When do OUI offenses result in ignition interlock installation?

| May 12, 2020 | Drivers License Suspension Or Revocation |

Anyone accused of operating under the influence (OUI) of alcohol or drugs in Massachusetts will likely find themselves facing criminal charges. The consequences for those charges could include fines, jail time and the suspension of your license.

The consequences for an OUI can last for months after your conviction. In some circumstances, after you get your license back, the state can mandate that you must install an ignition interlock device (IID) in your vehicle as part of the process of getting your driving privileges back. Understanding when Massachusetts requires the installation of an IID can help you prepare for the process of getting your license back.

Those with prior OUI offenses may have to install IIDs

The idea behind the mandated installation of an IID in a person’s vehicle is to prevent repeat OUI offenses and thereby increase public safety. Recidivism is common among those charged with OUI offenses, especially if the drug or alcohol consumption that leads to the arrest stems from substance abuse issues.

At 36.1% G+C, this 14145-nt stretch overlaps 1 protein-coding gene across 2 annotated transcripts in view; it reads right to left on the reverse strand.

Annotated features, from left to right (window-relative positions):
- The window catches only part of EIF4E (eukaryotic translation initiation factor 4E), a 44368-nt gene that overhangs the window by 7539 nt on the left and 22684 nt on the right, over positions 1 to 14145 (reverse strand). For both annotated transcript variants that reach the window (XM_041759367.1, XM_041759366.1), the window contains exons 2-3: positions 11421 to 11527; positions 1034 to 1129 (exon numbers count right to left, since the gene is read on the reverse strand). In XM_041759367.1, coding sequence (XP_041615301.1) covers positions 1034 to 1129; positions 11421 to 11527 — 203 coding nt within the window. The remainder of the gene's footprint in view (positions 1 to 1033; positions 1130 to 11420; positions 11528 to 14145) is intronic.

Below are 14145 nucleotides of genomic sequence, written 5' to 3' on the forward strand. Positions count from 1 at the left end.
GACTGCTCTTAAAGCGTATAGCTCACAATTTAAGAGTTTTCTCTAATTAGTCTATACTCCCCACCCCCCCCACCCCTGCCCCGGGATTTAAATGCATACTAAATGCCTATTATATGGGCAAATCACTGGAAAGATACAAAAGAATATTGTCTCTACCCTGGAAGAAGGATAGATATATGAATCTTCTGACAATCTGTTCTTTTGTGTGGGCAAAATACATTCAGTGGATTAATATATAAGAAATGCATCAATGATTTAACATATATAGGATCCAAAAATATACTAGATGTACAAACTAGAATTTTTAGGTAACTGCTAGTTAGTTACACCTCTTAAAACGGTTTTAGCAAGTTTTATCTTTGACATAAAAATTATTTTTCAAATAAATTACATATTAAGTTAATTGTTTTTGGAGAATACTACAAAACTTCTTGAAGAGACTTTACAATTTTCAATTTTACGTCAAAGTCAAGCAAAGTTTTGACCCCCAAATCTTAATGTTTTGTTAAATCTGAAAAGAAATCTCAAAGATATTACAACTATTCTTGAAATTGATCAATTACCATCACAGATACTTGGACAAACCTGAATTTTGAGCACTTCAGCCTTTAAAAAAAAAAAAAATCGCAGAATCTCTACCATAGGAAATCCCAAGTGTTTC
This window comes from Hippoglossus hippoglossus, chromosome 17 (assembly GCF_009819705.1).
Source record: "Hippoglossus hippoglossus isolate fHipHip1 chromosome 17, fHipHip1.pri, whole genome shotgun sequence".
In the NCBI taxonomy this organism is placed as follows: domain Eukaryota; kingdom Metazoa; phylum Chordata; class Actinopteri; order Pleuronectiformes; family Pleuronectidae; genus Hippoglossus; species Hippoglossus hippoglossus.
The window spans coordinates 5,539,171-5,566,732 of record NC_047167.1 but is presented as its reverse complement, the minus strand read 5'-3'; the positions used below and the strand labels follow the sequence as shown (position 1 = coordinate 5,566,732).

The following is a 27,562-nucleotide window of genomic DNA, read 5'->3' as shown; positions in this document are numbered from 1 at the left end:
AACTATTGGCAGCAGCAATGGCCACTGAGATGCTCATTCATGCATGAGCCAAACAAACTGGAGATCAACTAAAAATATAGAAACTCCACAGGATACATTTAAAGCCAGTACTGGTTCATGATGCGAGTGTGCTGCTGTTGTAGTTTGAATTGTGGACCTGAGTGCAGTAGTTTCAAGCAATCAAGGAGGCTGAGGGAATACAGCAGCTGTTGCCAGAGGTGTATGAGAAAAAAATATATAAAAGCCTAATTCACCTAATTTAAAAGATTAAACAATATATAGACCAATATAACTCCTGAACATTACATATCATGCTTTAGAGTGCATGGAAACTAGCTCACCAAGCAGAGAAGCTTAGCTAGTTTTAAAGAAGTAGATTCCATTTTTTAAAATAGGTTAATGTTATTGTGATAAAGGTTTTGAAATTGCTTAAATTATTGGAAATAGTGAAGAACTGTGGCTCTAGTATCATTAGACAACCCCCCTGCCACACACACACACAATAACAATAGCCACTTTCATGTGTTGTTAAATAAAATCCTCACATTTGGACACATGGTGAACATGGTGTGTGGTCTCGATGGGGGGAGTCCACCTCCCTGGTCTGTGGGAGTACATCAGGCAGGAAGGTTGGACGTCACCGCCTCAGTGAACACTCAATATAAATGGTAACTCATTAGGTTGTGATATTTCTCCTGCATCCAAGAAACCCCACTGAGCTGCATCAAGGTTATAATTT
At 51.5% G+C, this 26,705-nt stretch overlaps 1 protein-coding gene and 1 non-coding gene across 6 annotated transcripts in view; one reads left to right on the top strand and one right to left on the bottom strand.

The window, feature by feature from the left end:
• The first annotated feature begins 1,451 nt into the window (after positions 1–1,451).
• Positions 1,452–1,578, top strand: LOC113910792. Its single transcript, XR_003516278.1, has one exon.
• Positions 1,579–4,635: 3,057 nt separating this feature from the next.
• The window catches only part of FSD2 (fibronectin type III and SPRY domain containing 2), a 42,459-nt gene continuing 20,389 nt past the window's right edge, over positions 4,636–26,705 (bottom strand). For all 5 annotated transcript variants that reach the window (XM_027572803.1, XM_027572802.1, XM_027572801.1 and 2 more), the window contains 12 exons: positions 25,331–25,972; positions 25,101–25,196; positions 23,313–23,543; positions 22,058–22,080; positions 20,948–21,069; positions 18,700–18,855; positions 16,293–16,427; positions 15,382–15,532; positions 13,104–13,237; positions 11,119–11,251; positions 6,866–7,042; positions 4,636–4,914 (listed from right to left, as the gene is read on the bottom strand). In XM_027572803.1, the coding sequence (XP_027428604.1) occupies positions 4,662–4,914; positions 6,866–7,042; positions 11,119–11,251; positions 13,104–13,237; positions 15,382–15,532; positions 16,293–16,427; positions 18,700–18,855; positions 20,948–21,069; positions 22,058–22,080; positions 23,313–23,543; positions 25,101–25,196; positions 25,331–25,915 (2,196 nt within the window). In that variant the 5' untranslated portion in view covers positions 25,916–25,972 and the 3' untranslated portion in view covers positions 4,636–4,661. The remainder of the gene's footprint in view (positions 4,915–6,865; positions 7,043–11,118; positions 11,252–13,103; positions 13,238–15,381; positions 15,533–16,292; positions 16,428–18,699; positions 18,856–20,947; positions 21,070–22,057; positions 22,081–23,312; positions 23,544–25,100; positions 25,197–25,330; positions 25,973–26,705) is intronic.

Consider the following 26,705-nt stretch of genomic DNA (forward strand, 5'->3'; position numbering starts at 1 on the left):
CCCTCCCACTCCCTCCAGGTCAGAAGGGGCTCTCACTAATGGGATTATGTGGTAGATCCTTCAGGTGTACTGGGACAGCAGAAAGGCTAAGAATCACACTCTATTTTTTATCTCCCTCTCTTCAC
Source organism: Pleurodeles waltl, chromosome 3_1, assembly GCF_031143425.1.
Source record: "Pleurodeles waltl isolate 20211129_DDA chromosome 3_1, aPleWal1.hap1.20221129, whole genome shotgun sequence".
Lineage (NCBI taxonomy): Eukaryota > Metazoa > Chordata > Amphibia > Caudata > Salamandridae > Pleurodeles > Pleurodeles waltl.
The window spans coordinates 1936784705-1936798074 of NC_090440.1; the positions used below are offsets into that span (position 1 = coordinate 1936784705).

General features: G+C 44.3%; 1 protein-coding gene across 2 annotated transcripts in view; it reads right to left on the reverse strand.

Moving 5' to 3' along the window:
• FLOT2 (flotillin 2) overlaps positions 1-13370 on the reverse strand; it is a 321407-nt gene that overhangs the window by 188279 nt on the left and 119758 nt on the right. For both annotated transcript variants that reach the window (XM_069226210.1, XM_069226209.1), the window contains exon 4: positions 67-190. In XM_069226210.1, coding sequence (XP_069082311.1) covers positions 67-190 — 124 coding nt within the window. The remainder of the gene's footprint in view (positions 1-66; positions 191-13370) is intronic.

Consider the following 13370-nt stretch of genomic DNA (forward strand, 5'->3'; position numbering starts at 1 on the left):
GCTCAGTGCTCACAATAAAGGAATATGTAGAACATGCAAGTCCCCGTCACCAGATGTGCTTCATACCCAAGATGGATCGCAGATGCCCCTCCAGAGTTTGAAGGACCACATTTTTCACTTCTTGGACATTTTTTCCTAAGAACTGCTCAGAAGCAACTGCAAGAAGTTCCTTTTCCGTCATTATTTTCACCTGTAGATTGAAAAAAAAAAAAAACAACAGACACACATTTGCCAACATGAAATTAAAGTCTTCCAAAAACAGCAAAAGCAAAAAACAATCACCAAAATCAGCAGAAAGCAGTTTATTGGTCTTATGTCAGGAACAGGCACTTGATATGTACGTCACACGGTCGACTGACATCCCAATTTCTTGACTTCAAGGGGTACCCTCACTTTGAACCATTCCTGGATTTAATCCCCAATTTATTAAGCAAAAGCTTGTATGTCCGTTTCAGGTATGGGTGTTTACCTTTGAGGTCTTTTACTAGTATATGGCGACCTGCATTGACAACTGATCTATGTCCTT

Those who have not addressed the underlying cause of habitual substance abuse problems may struggle to change their behavior, even after an arrest. By ordering the installation of an IID, the state effectively hopes to reduce the number of people who get behind the wheel after drinking more than once. The more complicated your driving history and the more previous OUI offenses on your record, the longer you will likely have to drive with an IID installed in your vehicle.

IIDs are also part of the hardship license program

When the state suspends your license for an alleged impaired driving offense, you can potentially go to court and ask for a hardship license that will allow you to continue earning income and perform the necessary duties that are your responsibilities for your household. You do so by claiming that the loss of your license is a hardship, and the courts, if they agree, can issue a hardship license.

Hardship licenses restrict your driving privileges to only 12 hours a day. Additionally, they require that you install and maintain an IID, which means you will have to test your breath every time you get behind the wheel. Although doing so can be a source of frustration, it is less frustrating than not having the legal ability to drive at all.